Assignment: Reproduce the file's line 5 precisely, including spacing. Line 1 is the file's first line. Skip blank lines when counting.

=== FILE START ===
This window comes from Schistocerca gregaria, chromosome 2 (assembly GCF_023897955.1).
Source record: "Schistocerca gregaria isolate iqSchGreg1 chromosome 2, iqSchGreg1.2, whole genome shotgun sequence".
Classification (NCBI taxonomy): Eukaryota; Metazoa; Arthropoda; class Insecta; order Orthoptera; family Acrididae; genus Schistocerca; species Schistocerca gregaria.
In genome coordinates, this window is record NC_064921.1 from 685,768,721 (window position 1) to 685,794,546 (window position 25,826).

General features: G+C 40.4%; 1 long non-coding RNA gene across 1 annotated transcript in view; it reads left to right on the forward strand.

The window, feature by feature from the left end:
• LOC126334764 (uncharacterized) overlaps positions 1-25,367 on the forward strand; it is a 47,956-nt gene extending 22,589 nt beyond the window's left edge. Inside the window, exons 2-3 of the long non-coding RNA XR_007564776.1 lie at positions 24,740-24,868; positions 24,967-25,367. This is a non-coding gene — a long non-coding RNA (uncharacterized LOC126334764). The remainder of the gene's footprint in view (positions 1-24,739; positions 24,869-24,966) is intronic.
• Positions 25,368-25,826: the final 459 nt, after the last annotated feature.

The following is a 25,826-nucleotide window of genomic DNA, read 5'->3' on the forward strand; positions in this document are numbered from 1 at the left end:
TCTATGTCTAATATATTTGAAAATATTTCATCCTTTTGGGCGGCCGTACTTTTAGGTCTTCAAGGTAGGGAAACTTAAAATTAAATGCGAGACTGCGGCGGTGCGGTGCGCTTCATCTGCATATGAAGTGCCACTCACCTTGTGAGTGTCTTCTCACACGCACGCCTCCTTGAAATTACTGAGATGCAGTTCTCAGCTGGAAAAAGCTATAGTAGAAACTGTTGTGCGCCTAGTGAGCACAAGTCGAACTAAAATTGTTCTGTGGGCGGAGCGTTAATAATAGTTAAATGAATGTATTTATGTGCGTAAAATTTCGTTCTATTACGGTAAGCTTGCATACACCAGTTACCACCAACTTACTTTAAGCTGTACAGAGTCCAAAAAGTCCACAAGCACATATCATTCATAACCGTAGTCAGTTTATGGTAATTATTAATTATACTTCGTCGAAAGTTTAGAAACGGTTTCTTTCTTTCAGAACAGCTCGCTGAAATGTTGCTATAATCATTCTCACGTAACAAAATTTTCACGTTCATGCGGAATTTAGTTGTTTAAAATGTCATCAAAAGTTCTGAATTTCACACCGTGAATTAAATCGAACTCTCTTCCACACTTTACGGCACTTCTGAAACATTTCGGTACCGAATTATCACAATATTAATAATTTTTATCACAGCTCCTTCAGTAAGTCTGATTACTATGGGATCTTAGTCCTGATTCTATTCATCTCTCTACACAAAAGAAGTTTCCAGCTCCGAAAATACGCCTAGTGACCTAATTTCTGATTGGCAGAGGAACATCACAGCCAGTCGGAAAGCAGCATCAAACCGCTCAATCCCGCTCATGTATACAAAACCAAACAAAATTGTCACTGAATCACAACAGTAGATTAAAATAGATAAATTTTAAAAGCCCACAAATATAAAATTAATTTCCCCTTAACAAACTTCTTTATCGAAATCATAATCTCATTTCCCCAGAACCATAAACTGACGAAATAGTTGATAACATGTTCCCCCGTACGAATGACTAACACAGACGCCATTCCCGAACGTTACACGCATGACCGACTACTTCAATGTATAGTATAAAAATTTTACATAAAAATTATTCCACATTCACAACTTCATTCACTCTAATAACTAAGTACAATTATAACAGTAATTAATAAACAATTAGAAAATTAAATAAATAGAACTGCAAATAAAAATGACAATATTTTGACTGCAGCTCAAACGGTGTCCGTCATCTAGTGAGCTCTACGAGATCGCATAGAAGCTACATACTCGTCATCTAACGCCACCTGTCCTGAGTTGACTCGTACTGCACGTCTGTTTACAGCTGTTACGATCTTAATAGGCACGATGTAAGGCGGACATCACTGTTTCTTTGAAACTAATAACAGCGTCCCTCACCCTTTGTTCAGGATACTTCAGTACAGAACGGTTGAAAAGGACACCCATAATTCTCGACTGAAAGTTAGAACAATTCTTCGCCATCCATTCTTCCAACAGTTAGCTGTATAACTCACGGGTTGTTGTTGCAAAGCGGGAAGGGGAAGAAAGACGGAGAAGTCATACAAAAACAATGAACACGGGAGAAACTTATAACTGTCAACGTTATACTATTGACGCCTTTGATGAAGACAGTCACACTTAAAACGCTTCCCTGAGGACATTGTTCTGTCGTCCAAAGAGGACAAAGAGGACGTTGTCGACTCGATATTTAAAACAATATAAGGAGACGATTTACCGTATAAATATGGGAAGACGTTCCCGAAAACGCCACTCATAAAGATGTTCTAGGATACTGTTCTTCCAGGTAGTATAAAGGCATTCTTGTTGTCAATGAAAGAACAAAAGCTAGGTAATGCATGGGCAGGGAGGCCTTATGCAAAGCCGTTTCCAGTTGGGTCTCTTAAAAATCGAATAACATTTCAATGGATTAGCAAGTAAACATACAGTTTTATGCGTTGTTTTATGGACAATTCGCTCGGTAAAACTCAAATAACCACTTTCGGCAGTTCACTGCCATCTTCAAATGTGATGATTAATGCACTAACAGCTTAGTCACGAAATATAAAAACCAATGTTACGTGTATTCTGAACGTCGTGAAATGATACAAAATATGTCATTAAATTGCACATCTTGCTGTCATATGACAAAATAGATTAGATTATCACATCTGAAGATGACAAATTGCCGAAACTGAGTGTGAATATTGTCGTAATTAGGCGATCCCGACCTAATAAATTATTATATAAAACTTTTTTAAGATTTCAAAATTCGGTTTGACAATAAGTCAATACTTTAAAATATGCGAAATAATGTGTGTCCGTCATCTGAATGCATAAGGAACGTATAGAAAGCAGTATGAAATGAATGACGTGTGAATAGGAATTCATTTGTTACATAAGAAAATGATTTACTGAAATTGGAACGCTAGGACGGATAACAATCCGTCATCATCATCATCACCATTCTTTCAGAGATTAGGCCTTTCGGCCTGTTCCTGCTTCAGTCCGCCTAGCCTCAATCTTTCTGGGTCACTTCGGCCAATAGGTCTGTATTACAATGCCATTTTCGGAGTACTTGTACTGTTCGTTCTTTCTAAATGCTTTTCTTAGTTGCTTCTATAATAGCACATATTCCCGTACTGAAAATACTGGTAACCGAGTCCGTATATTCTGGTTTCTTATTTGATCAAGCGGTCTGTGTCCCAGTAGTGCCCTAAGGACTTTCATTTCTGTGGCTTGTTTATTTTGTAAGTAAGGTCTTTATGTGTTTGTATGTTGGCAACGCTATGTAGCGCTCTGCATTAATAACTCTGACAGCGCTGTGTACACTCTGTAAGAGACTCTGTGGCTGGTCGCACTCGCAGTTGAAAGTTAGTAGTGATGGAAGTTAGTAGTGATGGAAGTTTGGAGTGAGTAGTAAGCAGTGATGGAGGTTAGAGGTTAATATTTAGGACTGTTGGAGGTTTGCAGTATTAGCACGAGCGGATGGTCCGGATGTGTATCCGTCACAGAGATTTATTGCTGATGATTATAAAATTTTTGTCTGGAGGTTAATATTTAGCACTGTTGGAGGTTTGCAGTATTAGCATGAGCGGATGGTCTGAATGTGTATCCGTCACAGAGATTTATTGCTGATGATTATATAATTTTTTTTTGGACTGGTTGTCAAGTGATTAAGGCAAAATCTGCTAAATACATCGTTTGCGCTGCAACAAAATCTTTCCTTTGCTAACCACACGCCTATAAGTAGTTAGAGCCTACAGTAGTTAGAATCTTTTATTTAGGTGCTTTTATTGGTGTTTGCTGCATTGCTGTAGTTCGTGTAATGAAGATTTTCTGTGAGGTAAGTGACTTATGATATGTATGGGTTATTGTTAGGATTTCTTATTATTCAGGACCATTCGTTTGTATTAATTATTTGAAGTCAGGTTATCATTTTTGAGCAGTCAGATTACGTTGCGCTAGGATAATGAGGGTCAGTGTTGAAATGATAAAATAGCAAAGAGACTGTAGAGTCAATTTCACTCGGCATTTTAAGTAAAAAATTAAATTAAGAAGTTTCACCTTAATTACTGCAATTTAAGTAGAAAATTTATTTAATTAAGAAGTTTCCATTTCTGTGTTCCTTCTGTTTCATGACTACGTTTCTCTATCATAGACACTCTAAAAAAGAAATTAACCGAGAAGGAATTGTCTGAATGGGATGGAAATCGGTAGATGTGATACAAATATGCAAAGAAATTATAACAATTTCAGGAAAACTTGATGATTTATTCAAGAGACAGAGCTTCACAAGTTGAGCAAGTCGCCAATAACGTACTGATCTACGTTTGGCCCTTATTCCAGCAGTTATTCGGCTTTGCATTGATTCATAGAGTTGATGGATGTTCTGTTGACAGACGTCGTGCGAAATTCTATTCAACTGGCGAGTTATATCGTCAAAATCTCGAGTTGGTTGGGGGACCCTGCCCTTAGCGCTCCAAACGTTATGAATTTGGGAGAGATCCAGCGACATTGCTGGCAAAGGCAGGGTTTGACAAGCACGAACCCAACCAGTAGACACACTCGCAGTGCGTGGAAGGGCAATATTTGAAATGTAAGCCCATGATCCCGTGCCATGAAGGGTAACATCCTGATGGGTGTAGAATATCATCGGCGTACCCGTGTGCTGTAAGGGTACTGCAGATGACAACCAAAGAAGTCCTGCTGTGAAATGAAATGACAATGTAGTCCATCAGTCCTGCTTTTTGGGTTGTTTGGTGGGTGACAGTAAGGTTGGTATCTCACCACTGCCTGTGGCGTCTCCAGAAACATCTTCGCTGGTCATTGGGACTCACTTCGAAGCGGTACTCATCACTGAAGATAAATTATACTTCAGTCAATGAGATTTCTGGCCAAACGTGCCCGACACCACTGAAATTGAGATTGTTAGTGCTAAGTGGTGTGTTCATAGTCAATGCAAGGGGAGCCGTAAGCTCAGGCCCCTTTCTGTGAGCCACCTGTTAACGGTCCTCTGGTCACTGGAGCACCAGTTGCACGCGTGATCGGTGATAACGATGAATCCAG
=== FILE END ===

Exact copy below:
General features: G+C 40.4%; 1 long non-coding RNA gene across 1 annotated transcript in view; it reads left to right on the forward strand.